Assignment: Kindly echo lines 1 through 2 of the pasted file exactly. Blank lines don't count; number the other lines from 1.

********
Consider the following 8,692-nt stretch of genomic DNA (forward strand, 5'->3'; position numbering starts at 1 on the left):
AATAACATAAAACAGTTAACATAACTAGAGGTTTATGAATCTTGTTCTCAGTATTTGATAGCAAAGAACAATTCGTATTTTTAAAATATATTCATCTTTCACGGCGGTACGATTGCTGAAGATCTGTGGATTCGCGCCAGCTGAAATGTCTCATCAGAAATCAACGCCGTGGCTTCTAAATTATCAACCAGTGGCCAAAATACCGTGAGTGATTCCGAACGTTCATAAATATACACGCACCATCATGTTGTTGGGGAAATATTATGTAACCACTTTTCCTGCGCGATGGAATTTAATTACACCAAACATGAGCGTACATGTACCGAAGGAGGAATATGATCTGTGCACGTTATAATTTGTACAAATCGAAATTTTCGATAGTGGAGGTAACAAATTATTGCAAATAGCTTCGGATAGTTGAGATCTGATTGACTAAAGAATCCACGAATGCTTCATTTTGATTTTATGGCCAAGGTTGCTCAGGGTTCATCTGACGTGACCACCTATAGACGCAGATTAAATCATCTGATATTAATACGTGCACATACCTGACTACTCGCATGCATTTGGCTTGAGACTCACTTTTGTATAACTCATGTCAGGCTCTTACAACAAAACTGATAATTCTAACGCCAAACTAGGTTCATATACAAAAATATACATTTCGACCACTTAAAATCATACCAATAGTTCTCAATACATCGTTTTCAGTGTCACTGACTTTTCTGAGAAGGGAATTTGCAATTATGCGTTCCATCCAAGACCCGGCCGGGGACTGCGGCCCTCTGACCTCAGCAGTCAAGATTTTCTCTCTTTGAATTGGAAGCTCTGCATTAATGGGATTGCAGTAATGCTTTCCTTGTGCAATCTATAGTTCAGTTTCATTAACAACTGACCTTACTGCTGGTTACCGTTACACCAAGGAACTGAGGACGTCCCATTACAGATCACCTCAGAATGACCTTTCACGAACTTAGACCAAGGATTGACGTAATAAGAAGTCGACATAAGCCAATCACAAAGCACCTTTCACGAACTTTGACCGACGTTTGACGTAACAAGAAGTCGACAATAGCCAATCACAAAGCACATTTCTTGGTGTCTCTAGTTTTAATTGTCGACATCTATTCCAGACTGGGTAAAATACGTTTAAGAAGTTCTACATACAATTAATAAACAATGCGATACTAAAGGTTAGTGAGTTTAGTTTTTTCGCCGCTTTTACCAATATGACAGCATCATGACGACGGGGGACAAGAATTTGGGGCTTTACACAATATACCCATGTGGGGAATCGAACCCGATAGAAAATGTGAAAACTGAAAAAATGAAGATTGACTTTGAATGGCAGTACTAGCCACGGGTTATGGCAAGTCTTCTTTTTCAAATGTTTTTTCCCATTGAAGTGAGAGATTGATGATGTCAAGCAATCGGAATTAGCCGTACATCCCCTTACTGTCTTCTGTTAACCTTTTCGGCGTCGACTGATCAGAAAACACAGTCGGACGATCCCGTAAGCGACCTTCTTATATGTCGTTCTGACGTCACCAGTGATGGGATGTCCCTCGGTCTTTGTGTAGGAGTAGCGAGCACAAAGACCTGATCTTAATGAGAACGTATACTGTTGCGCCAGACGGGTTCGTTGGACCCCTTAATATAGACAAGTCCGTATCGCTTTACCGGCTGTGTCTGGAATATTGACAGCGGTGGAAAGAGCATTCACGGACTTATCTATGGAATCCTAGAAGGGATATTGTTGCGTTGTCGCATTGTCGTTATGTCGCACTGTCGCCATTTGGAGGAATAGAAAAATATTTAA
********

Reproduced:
Consider the following 8,692-nt stretch of genomic DNA (forward strand, 5'->3'; position numbering starts at 1 on the left):
AATAACATAAAACAGTTAACATAACTAGAGGTTTATGAATCTTGTTCTCAGTATTTGATAGCAAAGAACAATTCGTATTTTTAAAATATATTCATCTTTCACGGCGGTACGATTGCTGAAGATCTGTGGATTCGCGCCAGCTGAAATGTCTCATCAGAAATCAACGCCGTGGCTTCTAAATTATCAACCAGTGGCCAAAATACCGTGAGTGATTCCGAACGTTCATAAATATACACGCACCATCATGTTGTTGGGGAAATATTATGTAACCACTTTTCCTGCGCGATGGAATTTAATTACACCAAACATGAGCGTACATGTACCGAAGGAGGAATATGATCTGTGCACGTTATAATTTGTACAAATCGAAATTTTCGATAGTGGAGGTAACAAATTATTGCAAATAGCTTCGGATAGTTGAGATCTGATTGACTAAAGAATCCACGAATGCTTCATTTTGATTTTATGGCCAAGGTTGCTCAGGGTTCATCTGACGTGACCACCTATAGACGCAGATTAAATCATCTGATATTAATACGTGCACATACCTGACTACTCGCATGCATTTGGCTTGAGACTCACTTTTGTATAACTCATGTCAGGCTCTTACAACAAAACTGATAATTCTAACGCCAAACTAGGTTCATATACAAAAATATACATTTCGACCACTTAAAATCATACCAATAGTTCTCAATACATCGTTTTCAGTGTCACTGACTTTTCTGAGAAGGGAATTTGCAATTATGCGTTCCATCCAAGACCCGGCCGGGGACTGCGGCCCTCTGACCTCAGCAGTCAAGATTTTCTCTCTTTGAATTGGAAGCTCTGCATTAATGGGATTGCAGTAATGCTTTCCTTGTGCAATCTATAGTTCAGTTTCATTAACAACTGACCTTACTGCTGGTTACCGTTACACCAAGGAACTGAGGACGTCCCATTACAGATCACCTCAGAATGACCTTTCACGAACTTAGACCAAGGATTGACGTAATAAGAAGTCGACATAAGCCAATCACAAAGCACCTTTCACGAACTTTGACCGACGTTTGACGTAACAAGAAGTCGACAATAGCCAATCACAAAGCACATTTCTTGGTGTCTCTAGTTTTAATTGTCGACATCTATTCCAGACTGGGTAAAATACGTTTAAGAAGTTCTACATACAATTAATAAACAATGCGATACTAAAGGTTAGTGAGTTTAGTTTTTTCGCCGCTTTTACCAATATGACAGCATCATGACGACGGGGGACAAGAATTTGGGGCTTTACACAATATACCCATGTGGGGAATCGAACCCGATAGAAAATGTGAAAACTGAAAAAATGAAGATTGACTTTGAATGGCAGTACTAGCCACGGGTTATGGCAAGTCTTCTTTTTCAAATGTTTTTTCCCATTGAAGTGAGAGATTGATGATGTCAAGCAATCGGAATTAGCCGTACATCCCCTTACTGTCTTCTGTTAACCTTTTCGGCGTCGACTGATCAGAAAACACAGTCGGACGATCCCGTAAGCGACCTTCTTATATGTCGTTCTGACGTCACCAGTGATGGGATGTCCCTCGGTCTTTGTGTAGGAGTAGCGAGCACAAAGACCTGATCTTAATGAGAACGTATACTGTTGCGCCAGACGGGTTCGTTGGACCCCTTAATATAGACAAGTCCGTATCGCTTTACCGGCTGTGTCTGGAATATTGACAGCGGTGGAAAGAGCATTCACGGACTTATCTATGGAATCCTAGAAGGGATATTGTTGCGTTGTCGCATTGTCGTTATGTCGCACTGTCGCCATTTGGAGGAATAGAAAAATATTTAA